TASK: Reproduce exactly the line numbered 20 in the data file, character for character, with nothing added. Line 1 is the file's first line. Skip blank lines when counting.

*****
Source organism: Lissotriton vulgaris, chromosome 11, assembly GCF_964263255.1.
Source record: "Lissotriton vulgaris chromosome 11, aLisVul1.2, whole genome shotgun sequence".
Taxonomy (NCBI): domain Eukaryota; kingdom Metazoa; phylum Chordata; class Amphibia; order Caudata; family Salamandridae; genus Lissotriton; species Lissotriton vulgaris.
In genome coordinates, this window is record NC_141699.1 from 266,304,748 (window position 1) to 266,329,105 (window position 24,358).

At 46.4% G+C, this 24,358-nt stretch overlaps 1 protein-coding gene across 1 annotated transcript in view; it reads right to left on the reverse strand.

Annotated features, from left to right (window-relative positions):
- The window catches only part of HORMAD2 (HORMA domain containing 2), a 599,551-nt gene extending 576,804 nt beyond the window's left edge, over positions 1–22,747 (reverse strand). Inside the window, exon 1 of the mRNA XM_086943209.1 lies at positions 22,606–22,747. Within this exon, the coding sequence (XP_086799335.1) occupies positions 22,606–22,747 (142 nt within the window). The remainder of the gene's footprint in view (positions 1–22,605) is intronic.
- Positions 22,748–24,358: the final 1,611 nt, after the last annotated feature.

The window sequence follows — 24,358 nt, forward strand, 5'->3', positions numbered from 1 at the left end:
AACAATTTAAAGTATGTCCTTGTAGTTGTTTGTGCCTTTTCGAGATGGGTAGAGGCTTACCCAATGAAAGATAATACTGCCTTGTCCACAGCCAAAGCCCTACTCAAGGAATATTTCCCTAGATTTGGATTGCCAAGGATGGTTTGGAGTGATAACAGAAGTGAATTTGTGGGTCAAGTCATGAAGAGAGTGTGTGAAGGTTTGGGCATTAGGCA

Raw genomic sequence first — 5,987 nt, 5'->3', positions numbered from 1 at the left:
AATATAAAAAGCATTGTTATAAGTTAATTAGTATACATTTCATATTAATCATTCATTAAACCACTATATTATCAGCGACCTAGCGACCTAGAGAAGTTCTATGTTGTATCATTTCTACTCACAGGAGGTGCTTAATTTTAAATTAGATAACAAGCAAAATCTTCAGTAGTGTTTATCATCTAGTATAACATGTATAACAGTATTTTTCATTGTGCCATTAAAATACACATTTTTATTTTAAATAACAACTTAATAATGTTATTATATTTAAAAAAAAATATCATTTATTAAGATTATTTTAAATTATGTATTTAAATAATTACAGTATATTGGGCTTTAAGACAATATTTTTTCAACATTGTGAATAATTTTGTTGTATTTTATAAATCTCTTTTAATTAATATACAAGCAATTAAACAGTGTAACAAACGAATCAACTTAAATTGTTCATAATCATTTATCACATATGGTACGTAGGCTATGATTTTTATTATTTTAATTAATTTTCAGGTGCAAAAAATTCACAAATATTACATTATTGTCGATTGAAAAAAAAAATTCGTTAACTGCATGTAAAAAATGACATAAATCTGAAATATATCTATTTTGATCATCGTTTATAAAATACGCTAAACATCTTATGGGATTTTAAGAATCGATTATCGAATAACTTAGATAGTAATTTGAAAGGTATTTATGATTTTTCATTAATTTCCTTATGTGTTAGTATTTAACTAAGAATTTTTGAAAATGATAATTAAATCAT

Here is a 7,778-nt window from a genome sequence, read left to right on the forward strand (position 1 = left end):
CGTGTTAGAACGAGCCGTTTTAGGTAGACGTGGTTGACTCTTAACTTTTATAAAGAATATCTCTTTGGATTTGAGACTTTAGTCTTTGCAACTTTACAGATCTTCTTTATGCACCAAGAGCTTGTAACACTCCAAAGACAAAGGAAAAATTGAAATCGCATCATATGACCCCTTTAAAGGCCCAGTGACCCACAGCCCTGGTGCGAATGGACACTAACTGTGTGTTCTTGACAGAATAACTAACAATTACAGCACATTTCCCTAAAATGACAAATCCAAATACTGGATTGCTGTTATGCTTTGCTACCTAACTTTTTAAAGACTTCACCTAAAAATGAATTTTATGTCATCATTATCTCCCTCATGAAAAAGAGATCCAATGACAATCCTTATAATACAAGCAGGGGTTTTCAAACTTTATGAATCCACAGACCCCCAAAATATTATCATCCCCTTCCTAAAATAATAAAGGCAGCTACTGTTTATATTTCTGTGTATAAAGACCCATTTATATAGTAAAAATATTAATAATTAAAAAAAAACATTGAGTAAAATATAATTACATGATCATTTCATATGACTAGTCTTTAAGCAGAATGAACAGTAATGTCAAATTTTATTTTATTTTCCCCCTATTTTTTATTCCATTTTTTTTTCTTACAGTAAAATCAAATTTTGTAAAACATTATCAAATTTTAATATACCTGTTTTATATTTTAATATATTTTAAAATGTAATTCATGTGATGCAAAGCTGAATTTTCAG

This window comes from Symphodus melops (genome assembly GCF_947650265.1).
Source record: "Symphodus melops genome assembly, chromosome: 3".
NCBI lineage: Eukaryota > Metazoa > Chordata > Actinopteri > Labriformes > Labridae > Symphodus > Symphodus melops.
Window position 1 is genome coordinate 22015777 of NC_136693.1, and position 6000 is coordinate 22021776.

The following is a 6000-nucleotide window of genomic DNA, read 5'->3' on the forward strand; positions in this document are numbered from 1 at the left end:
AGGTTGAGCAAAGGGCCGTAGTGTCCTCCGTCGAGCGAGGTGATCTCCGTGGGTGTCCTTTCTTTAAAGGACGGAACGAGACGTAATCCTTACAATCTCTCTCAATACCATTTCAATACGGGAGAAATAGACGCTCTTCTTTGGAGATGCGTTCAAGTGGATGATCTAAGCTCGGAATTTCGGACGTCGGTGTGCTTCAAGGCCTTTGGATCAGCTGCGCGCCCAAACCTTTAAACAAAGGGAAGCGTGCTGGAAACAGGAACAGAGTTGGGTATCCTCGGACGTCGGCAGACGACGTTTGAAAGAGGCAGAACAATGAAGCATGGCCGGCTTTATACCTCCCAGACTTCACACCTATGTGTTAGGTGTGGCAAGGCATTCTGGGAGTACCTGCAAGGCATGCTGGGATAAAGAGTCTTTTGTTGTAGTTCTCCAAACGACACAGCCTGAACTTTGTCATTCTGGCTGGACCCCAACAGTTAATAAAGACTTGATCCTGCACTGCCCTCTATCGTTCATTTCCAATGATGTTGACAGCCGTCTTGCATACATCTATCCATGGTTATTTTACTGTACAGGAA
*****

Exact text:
AGGTTGAGCAAAGGGCCGTAGTGTCCTCCGTCGAGCGAGGTGATCTCCGTGGGTGTCCTTTCTTTAAAGGACGGAACGAGACGTAATCCTTACAATCTCTCTCAATACCATTTCAATACGGGAGAAATAGACGCTCTTCTTTGGAGATGCGTTCAAGTGGATGATCTAAGCTCGGAATTTCGGACGTCGGTGTGCTTCAAGGCCTTTGGATCAGCTGCGCGCCCAAACCTTTAAACAAAGGGAAGCGTGCTGGAAACAGGAACAGAGTTGGGTATCCTCGGACGTCGGCAGACGACGTTTGAAAGAGGCAGAACAATGAAGCATGGCCGGCTTTATACCTCCCAGACTTCACACCTATGTGTTAGGTGTGGCAAGGCATTCTGGGAGTACCTGCAAGGCATGCTGGGATAAAGAGTCTTTTGTTGTAGTTCTCCAAACGACACAGCCTGAACTTTGTCATTCTGGCTGGACCCCAACAGTTAATAAAGACTTGATCCTGCACTGCCCTCTATCGTTCATTTCCAATGATGTTGACAGCCGTCTTGCATACATCTATCCATGGTTATTTTACTGTACAGGAA